Over at Grist, Dave Roberts conducted an in-depth interview with Sarah Forbes of the World Resources Institute, who directs their research efforts into carbon-capture and storage for coal plants. If anyone's finding themselves in dire need of a primer on CCS, read the interview. But let's give a blockquote to this exchange on China:

[Roberts]: China has hundreds of old-fashioned pulverized coal plants. The argument is that they’re not going to stop burning coal because it’s cheap. But attaching a CCS facility onto a pulverized coal plant is one of the most expensive options. If they won’t do large-scale renewables, why would they do this? If they are willing to do something more expensive, why this and not renewables and efficiency?

[Forbes]: I hope and believe that they are moving forward on renewables. I guess I see it as: if we’re going to continue using coal, this is our one chance to solve climate change. It should not replace investment in energy efficiency or investment in renewables, not here, not in China, not anywhere.

Important question, one that underscores an oddity in the coal debate. Even though it's still very much unproven, CCS for coal tends to get far more in subsidies than any other low-carbon technology. This held true for the House climate bill, and will no doubt be true of the Senate bill. Advocates usually insist that CCS should get top billing because we're already using so much coal—it supplies roughly half of our electricity—and therefore coal's "not going away." As Virginia Democrat Rick Boucher put it, "preservation of the ability of electric utilities to continue coal use is essential."

But this is backwards. Conventional coal's only become so widespread because, for more than a century, it was cheaper than alternatives—partly due to the fact that the pollution it caused went largely unregulated. As we shift to a low-carbon world, where we can no longer afford to burn dirty coal freely, that may not continue to be the case. If CCS ends up being the cheapest, easiest low-carbon option, sure, we should go with that. But if, say, baseload solar thermal proves cheaper than CCS, then that's going to win out—as well it should.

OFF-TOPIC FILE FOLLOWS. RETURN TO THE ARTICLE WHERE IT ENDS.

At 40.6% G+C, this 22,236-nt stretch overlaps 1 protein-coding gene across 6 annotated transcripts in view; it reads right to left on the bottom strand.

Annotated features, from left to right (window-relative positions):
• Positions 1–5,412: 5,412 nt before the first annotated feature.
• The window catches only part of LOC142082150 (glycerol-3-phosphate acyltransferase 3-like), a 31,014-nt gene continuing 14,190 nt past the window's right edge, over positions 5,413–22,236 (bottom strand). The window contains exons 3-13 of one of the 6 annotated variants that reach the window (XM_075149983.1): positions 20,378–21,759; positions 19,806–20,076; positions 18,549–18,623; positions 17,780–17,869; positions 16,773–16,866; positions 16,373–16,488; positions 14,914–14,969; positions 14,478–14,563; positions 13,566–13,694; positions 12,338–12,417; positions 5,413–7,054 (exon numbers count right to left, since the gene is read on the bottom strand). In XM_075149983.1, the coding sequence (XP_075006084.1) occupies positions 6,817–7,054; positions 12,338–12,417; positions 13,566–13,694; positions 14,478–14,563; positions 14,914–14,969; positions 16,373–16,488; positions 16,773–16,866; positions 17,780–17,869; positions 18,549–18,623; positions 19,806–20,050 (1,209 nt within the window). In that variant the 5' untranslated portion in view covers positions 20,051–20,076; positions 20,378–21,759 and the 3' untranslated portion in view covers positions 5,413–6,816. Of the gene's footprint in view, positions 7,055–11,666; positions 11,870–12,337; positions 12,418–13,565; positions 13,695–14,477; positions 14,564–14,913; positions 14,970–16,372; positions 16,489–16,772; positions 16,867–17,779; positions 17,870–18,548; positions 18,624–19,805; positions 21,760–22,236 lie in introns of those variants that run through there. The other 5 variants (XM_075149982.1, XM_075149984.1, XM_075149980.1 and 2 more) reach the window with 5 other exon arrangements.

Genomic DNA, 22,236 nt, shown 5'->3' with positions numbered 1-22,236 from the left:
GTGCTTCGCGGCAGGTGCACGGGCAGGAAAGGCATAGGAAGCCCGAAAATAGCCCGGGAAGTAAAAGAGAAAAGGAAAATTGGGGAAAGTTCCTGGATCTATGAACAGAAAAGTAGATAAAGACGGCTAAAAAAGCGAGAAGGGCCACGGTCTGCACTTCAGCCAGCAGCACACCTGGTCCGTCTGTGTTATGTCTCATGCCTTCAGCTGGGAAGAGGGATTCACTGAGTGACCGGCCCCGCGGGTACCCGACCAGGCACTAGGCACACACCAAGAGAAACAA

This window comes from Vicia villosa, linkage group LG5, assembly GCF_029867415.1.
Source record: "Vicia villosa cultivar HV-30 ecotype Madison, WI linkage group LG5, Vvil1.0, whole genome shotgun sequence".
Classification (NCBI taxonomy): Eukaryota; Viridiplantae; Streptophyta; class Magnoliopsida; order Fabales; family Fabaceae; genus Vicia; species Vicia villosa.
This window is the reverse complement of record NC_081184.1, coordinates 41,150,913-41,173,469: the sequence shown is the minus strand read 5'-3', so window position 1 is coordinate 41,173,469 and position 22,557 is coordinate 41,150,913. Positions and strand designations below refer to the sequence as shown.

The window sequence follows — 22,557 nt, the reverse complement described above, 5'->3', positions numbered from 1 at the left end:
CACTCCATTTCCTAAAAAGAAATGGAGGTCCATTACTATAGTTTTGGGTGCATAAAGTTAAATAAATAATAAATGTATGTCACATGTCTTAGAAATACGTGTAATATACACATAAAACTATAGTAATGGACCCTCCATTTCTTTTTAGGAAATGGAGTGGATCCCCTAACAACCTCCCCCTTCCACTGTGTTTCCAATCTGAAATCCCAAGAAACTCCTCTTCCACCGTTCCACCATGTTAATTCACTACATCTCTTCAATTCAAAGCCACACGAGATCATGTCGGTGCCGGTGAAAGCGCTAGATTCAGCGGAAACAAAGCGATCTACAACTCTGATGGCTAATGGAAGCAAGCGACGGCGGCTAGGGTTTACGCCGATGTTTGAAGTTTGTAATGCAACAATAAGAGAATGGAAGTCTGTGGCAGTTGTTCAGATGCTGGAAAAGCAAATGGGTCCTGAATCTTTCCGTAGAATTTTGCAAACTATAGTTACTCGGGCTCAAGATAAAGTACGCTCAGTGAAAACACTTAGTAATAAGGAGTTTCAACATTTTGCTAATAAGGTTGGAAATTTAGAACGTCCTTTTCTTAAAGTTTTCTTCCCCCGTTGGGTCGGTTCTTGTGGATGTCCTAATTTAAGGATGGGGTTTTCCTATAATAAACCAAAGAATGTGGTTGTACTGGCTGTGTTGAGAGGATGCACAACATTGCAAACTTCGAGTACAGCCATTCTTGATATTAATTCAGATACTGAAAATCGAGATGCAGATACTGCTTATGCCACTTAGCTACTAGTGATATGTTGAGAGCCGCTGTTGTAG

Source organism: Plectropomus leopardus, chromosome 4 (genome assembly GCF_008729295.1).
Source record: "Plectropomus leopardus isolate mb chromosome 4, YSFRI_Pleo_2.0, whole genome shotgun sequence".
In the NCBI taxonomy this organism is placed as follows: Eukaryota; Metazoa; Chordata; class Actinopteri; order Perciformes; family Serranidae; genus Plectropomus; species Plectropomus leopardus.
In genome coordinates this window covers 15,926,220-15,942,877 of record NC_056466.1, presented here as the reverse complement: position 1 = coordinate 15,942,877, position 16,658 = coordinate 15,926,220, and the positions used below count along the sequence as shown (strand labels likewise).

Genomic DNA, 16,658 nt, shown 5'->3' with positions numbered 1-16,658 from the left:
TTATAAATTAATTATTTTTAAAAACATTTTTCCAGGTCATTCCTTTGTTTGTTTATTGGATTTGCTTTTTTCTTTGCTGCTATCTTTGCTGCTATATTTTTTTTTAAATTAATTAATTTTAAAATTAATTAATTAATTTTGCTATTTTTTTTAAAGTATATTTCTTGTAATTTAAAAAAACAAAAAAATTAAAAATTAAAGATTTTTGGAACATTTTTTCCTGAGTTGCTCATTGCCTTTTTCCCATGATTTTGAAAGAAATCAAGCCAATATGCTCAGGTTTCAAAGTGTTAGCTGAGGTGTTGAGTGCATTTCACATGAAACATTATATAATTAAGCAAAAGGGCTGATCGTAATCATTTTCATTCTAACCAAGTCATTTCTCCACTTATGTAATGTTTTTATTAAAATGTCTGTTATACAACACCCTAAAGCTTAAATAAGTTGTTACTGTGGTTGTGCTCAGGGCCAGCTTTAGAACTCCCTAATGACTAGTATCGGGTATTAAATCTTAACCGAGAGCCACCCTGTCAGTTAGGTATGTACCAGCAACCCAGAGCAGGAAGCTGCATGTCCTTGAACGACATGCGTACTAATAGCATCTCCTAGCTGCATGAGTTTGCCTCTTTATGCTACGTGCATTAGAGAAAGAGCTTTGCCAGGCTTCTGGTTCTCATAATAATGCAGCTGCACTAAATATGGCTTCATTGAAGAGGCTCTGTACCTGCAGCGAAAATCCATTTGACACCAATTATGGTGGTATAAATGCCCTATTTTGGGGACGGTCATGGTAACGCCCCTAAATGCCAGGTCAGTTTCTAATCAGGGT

So it doesn't make much sense to say coal's "not going away" and therefore we have to accommodate it. What we have to do is curb carbon-dioxide emissions. CCS is certainly worth exploring and researching as a promising option, but if it turns out not to be economical as other means of averting climate change, then there's no principled reason to preserve coal's primacy. (Boucher, who hails from a mining-heavy district, may have parochial reasons for protecting coal, and those deserve a hearing, but it's worth being clear about the difference.)

--Bradford Plumer